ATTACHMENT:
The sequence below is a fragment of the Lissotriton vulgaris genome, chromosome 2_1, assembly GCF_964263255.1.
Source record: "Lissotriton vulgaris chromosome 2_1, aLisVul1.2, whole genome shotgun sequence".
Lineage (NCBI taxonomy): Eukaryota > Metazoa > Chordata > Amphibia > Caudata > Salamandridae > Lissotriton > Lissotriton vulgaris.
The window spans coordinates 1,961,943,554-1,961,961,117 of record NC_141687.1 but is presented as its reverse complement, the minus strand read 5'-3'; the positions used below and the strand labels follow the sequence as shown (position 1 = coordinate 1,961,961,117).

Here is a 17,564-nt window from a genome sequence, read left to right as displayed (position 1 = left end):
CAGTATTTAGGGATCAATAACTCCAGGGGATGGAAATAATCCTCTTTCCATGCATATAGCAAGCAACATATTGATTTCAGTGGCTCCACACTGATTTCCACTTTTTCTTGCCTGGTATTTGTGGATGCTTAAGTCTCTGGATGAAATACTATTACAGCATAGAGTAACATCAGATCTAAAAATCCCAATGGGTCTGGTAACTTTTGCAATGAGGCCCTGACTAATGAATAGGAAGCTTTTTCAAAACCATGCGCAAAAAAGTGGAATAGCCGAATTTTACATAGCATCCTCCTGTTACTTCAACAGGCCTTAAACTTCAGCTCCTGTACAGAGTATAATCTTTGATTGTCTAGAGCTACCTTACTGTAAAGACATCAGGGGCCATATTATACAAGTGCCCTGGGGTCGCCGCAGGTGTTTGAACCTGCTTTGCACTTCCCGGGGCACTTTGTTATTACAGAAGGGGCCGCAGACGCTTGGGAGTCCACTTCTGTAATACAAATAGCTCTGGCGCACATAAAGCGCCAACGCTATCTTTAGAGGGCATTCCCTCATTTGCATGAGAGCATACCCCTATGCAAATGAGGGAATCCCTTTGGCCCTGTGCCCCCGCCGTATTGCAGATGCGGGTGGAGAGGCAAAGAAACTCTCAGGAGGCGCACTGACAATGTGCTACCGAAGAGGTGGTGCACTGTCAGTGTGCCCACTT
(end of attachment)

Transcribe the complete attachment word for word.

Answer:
The sequence below is a fragment of the Lissotriton vulgaris genome, chromosome 2_1, assembly GCF_964263255.1.
Source record: "Lissotriton vulgaris chromosome 2_1, aLisVul1.2, whole genome shotgun sequence".
Lineage (NCBI taxonomy): Eukaryota > Metazoa > Chordata > Amphibia > Caudata > Salamandridae > Lissotriton > Lissotriton vulgaris.
The window spans coordinates 1,961,943,554-1,961,961,117 of record NC_141687.1 but is presented as its reverse complement, the minus strand read 5'-3'; the positions used below and the strand labels follow the sequence as shown (position 1 = coordinate 1,961,961,117).

Here is a 17,564-nt window from a genome sequence, read left to right as displayed (position 1 = left end):
CAGTATTTAGGGATCAATAACTCCAGGGGATGGAAATAATCCTCTTTCCATGCATATAGCAAGCAACATATTGATTTCAGTGGCTCCACACTGATTTCCACTTTTTCTTGCCTGGTATTTGTGGATGCTTAAGTCTCTGGATGAAATACTATTACAGCATAGAGTAACATCAGATCTAAAAATCCCAATGGGTCTGGTAACTTTTGCAATGAGGCCCTGACTAATGAATAGGAAGCTTTTTCAAAACCATGCGCAAAAAAGTGGAATAGCCGAATTTTACATAGCATCCTCCTGTTACTTCAACAGGCCTTAAACTTCAGCTCCTGTACAGAGTATAATCTTTGATTGTCTAGAGCTACCTTACTGTAAAGACATCAGGGGCCATATTATACAAGTGCCCTGGGGTCGCCGCAGGTGTTTGAACCTGCTTTGCACTTCCCGGGGCACTTTGTTATTACAGAAGGGGCCGCAGACGCTTGGGAGTCCACTTCTGTAATACAAATAGCTCTGGCGCACATAAAGCGCCAACGCTATCTTTAGAGGGCATTCCCTCATTTGCATGAGAGCATACCCCTATGCAAATGAGGGAATCCCTTTGGCCCTGTGCCCCCGCCGTATTGCAGATGCGGGTGGAGAGGCAAAGAAACTCTCAGGAGGCGCACTGACAATGTGCTACCGAAGAGGTGGTGCACTGTCAGTGTGCCCACTT